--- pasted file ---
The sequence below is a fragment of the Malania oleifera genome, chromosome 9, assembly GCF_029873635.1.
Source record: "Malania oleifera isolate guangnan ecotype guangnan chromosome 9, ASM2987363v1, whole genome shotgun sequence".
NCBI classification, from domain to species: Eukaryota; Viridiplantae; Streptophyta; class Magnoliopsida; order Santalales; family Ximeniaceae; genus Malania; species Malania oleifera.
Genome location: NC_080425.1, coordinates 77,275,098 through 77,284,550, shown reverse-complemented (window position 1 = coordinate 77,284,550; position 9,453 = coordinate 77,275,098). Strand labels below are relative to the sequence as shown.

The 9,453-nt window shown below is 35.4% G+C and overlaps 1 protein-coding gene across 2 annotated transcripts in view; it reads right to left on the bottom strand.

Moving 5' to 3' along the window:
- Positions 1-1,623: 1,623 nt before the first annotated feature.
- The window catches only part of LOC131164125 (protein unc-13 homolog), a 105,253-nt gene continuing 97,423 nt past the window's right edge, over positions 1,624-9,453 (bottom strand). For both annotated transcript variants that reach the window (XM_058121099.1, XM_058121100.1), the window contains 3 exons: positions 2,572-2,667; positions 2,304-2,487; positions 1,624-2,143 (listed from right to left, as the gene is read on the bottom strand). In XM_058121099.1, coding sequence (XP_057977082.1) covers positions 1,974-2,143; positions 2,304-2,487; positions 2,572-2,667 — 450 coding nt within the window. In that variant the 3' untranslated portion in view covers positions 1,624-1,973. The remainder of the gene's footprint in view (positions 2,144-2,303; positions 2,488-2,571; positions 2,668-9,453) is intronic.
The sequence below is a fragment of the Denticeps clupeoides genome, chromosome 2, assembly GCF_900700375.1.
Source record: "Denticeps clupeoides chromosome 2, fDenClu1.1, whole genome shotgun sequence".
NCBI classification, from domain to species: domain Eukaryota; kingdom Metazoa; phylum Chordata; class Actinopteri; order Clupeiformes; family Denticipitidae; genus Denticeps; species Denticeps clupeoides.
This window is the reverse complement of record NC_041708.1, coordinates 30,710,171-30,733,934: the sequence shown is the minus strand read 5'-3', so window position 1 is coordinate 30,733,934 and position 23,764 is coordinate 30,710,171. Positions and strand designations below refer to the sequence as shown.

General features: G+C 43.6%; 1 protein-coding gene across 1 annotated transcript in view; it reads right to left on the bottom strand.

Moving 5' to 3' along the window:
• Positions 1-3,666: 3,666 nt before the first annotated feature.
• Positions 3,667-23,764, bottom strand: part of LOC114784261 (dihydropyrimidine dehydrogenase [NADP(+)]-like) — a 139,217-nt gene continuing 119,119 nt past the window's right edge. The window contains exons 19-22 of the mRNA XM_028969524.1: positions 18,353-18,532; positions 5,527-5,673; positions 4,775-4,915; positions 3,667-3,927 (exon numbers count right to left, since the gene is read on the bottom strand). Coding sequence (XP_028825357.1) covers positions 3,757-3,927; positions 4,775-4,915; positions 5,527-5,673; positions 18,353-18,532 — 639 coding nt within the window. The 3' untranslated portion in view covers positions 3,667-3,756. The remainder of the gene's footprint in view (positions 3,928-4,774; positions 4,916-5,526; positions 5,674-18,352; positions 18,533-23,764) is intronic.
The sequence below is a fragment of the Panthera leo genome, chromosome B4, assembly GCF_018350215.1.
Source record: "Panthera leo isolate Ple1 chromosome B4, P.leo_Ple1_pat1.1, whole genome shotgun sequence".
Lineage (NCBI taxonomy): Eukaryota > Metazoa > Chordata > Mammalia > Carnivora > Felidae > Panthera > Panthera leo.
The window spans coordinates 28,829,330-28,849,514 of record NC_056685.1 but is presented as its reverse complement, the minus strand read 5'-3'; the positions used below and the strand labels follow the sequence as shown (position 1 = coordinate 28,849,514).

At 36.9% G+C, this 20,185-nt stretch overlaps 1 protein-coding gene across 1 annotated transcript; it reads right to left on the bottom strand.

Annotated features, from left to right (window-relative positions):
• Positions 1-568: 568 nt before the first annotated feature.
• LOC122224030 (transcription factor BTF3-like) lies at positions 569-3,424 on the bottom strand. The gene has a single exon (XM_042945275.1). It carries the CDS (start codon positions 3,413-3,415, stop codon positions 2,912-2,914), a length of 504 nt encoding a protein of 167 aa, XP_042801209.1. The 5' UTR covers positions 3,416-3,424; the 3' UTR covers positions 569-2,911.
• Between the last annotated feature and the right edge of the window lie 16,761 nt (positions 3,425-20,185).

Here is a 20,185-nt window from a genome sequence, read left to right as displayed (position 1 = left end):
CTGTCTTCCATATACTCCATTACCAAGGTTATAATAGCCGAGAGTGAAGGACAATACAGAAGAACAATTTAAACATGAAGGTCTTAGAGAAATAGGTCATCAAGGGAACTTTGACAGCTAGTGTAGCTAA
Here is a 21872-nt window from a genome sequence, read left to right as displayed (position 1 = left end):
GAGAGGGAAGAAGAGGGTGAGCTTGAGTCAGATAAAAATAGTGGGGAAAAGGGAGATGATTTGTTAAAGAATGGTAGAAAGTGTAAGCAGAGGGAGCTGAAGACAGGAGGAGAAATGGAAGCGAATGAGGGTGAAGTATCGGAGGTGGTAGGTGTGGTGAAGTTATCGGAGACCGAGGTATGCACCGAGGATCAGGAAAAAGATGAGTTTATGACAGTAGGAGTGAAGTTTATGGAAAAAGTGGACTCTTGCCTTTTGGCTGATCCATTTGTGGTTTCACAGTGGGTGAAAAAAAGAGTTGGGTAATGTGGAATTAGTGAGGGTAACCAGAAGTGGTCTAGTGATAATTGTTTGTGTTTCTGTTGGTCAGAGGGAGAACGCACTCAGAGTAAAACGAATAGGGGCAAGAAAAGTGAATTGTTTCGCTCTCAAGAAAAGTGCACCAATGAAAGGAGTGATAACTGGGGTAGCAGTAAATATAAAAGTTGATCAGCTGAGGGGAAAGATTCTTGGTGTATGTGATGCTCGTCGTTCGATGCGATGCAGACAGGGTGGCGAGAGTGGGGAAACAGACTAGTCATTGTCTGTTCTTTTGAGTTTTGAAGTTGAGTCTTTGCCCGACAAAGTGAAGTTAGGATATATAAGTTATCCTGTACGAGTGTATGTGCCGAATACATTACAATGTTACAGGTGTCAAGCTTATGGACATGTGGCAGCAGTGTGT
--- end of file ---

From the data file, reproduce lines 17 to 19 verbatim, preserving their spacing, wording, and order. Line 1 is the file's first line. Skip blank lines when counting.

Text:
The sequence below is a fragment of the Panthera leo genome, chromosome B4, assembly GCF_018350215.1.
Source record: "Panthera leo isolate Ple1 chromosome B4, P.leo_Ple1_pat1.1, whole genome shotgun sequence".
Lineage (NCBI taxonomy): Eukaryota > Metazoa > Chordata > Mammalia > Carnivora > Felidae > Panthera > Panthera leo.